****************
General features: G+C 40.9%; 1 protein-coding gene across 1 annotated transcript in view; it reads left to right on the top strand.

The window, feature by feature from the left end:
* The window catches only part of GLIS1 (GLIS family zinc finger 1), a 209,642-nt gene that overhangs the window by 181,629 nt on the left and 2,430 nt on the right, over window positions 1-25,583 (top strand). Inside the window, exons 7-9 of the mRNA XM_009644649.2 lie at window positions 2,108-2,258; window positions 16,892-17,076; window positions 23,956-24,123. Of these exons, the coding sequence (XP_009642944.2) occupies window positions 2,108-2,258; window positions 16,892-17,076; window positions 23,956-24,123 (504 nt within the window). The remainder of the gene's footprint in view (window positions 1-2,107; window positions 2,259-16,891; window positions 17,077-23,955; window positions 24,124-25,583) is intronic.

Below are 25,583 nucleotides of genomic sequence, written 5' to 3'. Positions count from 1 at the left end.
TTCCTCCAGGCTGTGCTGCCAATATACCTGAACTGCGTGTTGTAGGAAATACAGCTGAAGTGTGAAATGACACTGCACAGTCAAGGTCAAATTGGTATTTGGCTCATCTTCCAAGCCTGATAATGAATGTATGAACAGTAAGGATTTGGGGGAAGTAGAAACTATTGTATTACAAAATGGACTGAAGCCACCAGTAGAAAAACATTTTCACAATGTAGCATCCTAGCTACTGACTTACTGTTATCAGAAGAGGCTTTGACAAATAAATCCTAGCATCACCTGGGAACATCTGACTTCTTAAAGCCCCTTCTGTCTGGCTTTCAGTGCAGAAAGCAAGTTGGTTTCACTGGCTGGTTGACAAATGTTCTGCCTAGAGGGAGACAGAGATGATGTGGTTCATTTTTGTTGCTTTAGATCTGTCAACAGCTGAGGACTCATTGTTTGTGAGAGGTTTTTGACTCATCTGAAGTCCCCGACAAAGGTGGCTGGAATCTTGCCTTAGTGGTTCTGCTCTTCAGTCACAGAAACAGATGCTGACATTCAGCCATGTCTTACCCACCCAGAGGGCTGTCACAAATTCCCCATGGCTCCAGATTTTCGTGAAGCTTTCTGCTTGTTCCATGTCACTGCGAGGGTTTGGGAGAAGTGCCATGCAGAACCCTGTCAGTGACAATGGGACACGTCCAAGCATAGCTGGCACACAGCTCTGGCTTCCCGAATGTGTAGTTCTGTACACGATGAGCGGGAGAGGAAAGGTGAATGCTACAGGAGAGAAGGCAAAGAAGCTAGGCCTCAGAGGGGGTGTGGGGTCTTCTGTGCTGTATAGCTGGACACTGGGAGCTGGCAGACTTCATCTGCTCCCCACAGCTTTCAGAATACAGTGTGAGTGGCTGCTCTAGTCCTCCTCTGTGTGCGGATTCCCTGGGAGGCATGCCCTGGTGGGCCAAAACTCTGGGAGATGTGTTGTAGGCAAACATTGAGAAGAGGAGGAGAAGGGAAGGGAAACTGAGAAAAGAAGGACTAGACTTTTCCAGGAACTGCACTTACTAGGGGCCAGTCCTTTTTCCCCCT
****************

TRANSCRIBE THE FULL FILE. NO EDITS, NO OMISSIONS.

General features: G+C 40.9%; 1 protein-coding gene across 1 annotated transcript in view; it reads left to right on the top strand.

The window, feature by feature from the left end:
* The window catches only part of GLIS1 (GLIS family zinc finger 1), a 209,642-nt gene that overhangs the window by 181,629 nt on the left and 2,430 nt on the right, over window positions 1-25,583 (top strand). Inside the window, exons 7-9 of the mRNA XM_009644649.2 lie at window positions 2,108-2,258; window positions 16,892-17,076; window positions 23,956-24,123. Of these exons, the coding sequence (XP_009642944.2) occupies window positions 2,108-2,258; window positions 16,892-17,076; window positions 23,956-24,123 (504 nt within the window). The remainder of the gene's footprint in view (window positions 1-2,107; window positions 2,259-16,891; window positions 17,077-23,955; window positions 24,124-25,583) is intronic.

Below are 25,583 nucleotides of genomic sequence, written 5' to 3'. Positions count from 1 at the left end.
TTCCTCCAGGCTGTGCTGCCAATATACCTGAACTGCGTGTTGTAGGAAATACAGCTGAAGTGTGAAATGACACTGCACAGTCAAGGTCAAATTGGTATTTGGCTCATCTTCCAAGCCTGATAATGAATGTATGAACAGTAAGGATTTGGGGGAAGTAGAAACTATTGTATTACAAAATGGACTGAAGCCACCAGTAGAAAAACATTTTCACAATGTAGCATCCTAGCTACTGACTTACTGTTATCAGAAGAGGCTTTGACAAATAAATCCTAGCATCACCTGGGAACATCTGACTTCTTAAAGCCCCTTCTGTCTGGCTTTCAGTGCAGAAAGCAAGTTGGTTTCACTGGCTGGTTGACAAATGTTCTGCCTAGAGGGAGACAGAGATGATGTGGTTCATTTTTGTTGCTTTAGATCTGTCAACAGCTGAGGACTCATTGTTTGTGAGAGGTTTTTGACTCATCTGAAGTCCCCGACAAAGGTGGCTGGAATCTTGCCTTAGTGGTTCTGCTCTTCAGTCACAGAAACAGATGCTGACATTCAGCCATGTCTTACCCACCCAGAGGGCTGTCACAAATTCCCCATGGCTCCAGATTTTCGTGAAGCTTTCTGCTTGTTCCATGTCACTGCGAGGGTTTGGGAGAAGTGCCATGCAGAACCCTGTCAGTGACAATGGGACACGTCCAAGCATAGCTGGCACACAGCTCTGGCTTCCCGAATGTGTAGTTCTGTACACGATGAGCGGGAGAGGAAAGGTGAATGCTACAGGAGAGAAGGCAAAGAAGCTAGGCCTCAGAGGGGGTGTGGGGTCTTCTGTGCTGTATAGCTGGACACTGGGAGCTGGCAGACTTCATCTGCTCCCCACAGCTTTCAGAATACAGTGTGAGTGGCTGCTCTAGTCCTCCTCTGTGTGCGGATTCCCTGGGAGGCATGCCCTGGTGGGCCAAAACTCTGGGAGATGTGTTGTAGGCAAACATTGAGAAGAGGAGGAGAAGGGAAGGGAAACTGAGAAAAGAAGGACTAGACTTTTCCAGGAACTGCACTTACTAGGGGCCAGTCCTTTTTCCCCCT